A. Llop-Guevara, S. Loibl, G. Villacampa, V. Vladimirova, A. Schneeweiss, T. Karn, D.-M. Zahm, A. Herencia-Ropero, P. Jank, M. van Mackelenbergh, et al.
Published: 10 September 2021
Background Current genetic and genomic tests measuring homologous recombination deficiency (HRD) show limited predictive value. This study compares the performance of an immunohistology-based RAD51 test with genetic/genomic tests to identify patients with HRD primary triple-negative breast cancer (TNBC) and evaluates its accuracy to select patients sensitive to platinum-based neoadjuvant chemotherapy (NACT). Patients and methods This is a retrospective, blinded, biomarker analysis from the GeparSixto randomized clinical trial. TNBC patients received neoadjuvant paclitaxel plus Myocet-nonpegylated liposomal doxorubicin (PM) or PM plus carboplatin (PMCb), both arms including bevacizumab. Formalin-fixed paraffin-embedded (FFPE) tumor samples were laid on tissue microarrays. RAD51, BRCA1 and γH2AX were quantified using an immunofluorescence assay. The predictive value of RAD51 was assessed by regression models. Concordance analyses were performed between RAD51 score and tumor BRCA (tBRCA) status or genomic HRD score (myChoiceHRD). Associations with pathological complete response (pCR) and survival were studied. Functional HRD was pre-defined as a RAD51 score ≤10% (RAD51-low). Results Functional HRD by RAD51-low was evidenced in 81/133 tumors (61%). RAD51 identified 93% tBRCA-mutated tumors and 45% non-tBRCA mutant cases as functional HRD. The concordance between RAD51 and genomic HRD was 87% (95%CI 79-93%). In patients with RAD51-high tumors, pCR was similar between treatment arms (PMCb 31% vs PM 39%, odds ratio (OR) 0.71, 0.23-2.24, p=0.56). Patients with RAD51-low tumors benefited from PMCb (pCR 66% vs 33%, OR 3.96, 1.56-10.05, p=0.004; interaction test p=0.02). This benefit maintained statistical significance in the multivariate analysis. Carboplatin addition showed similar disease-free survival in RAD51-high (hazard ratio (HR) 0.40, log-rank p=0.11) and RAD51-low (0.45, p=0.11) groups. Conclusions The RAD51 test identifies tumors with functional HRD and is highly concordant with tBRCA mutation and genomic HRD. RAD51 independently predicts clinical benefit from adding Cb to NACT in TNBC. Our results support further development to incorporate RAD51 testing in clinical decision-making.
, M. Crichton, F. Crawford-Williams, O.A. Agbejule, K. Yu, N.H. Hart, F. De Abreu Alves, F.D. Ashbury, L. Eng, M. Fitch, et al.
Published: 9 September 2021
Background Telemedicine services have been increasingly used to facilitate post-treatment cancer survivorship care, including improving access; monitoring health status, health behaviors, and symptom management; enhancing information exchange; and mitigating the costs of care delivery, especially since the COVID-19 pandemic. To inform guidance for the use of telemedicine in the post-COVID era, the aim of this overview of systematic reviews was to evaluate the efficacy of, and survivor engagement in, telemedicine interventions in the post-treatment survivorship phase, and to consider implementation barriers and facilitators. Methods PubMed, Cochrane CENTRAL, CINAHL, Embase, and Web of Science databases were searched. Systematic reviews that examined the use of telemedicine in the post-treatment phase of cancer survivorship, published between January 2010 and April 2021 were included. Efficacy data were synthesized narratively. Implementation barriers and facilitators were synthesized using the Consolidated Framework for Implementation Research. Results Twenty-nine systematic reviews were included. A substantive body of evidence found telemedicine to benefit the management of psychosocial and physical effects, particularly for improving fatigue and cognitive function. There was a lack of evidence on the use of telemedicine in the prevention and surveillance for recurrences and new cancers as well as management of chronic medical conditions. This overview highlights a range of diverse barriers and facilitators at the patient, health service, and system levels. Conclusions This review highlights the benefits of telemedicine in addressing psychosocial and physical effects, but not in other areas of post-treatment cancer survivorship care. This large review provides practical guidance for use of telemedicine in post-treatment survivorship care.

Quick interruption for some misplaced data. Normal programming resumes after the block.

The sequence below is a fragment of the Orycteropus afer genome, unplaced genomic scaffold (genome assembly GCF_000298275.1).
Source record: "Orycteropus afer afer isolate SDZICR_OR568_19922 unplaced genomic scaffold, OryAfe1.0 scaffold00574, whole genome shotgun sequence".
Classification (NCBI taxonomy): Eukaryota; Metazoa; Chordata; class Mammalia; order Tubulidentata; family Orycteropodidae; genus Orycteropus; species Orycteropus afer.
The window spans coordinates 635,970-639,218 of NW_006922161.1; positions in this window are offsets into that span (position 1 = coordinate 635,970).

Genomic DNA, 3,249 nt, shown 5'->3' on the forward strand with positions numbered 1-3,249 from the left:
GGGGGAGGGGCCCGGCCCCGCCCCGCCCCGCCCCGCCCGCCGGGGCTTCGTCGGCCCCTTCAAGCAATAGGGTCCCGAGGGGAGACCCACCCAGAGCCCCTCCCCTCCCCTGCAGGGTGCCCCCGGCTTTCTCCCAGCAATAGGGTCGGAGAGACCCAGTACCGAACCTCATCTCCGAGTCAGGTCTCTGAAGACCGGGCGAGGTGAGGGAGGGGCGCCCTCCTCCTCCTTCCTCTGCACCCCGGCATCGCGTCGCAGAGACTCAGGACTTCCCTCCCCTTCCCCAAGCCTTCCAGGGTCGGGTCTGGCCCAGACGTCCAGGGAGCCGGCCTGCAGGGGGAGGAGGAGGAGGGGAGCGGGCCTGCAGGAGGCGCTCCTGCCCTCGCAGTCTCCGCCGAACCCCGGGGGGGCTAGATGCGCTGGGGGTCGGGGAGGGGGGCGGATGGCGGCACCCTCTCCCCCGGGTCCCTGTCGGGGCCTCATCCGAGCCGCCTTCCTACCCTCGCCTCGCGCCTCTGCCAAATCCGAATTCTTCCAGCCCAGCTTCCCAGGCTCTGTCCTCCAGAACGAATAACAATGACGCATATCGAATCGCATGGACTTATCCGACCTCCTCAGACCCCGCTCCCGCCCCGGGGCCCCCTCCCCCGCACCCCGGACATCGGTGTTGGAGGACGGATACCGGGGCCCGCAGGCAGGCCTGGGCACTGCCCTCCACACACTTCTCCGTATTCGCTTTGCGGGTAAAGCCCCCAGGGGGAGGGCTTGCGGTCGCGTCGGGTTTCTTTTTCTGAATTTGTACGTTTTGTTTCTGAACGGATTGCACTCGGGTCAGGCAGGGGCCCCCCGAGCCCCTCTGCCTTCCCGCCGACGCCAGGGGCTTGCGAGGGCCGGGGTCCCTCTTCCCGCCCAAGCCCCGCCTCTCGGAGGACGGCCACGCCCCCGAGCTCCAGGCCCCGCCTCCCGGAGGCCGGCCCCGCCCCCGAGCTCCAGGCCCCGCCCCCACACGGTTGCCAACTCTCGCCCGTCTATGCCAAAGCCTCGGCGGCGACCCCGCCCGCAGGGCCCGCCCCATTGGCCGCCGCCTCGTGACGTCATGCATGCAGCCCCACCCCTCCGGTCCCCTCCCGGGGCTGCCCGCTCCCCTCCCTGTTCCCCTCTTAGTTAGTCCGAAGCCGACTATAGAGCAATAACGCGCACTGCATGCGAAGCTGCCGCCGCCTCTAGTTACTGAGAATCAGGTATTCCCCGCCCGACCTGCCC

M. Aldea, L. Cerbone, A. Bayle, C. Parisi, C. Sarkozy, D. Vasseur, L.Verlingue, F. Blanc-Durand, F. Mosele, M. Sakkal, et al.
Published: 8 September 2021
S.J. Strauss, A.M. Frezza, N. Abecassis, J. Bajpai, S. Bauer, R. Biagini, S. Bielack, J.Y. Blay, S. Bolle, S. Bonvalot, et al.
Published: 6 September 2021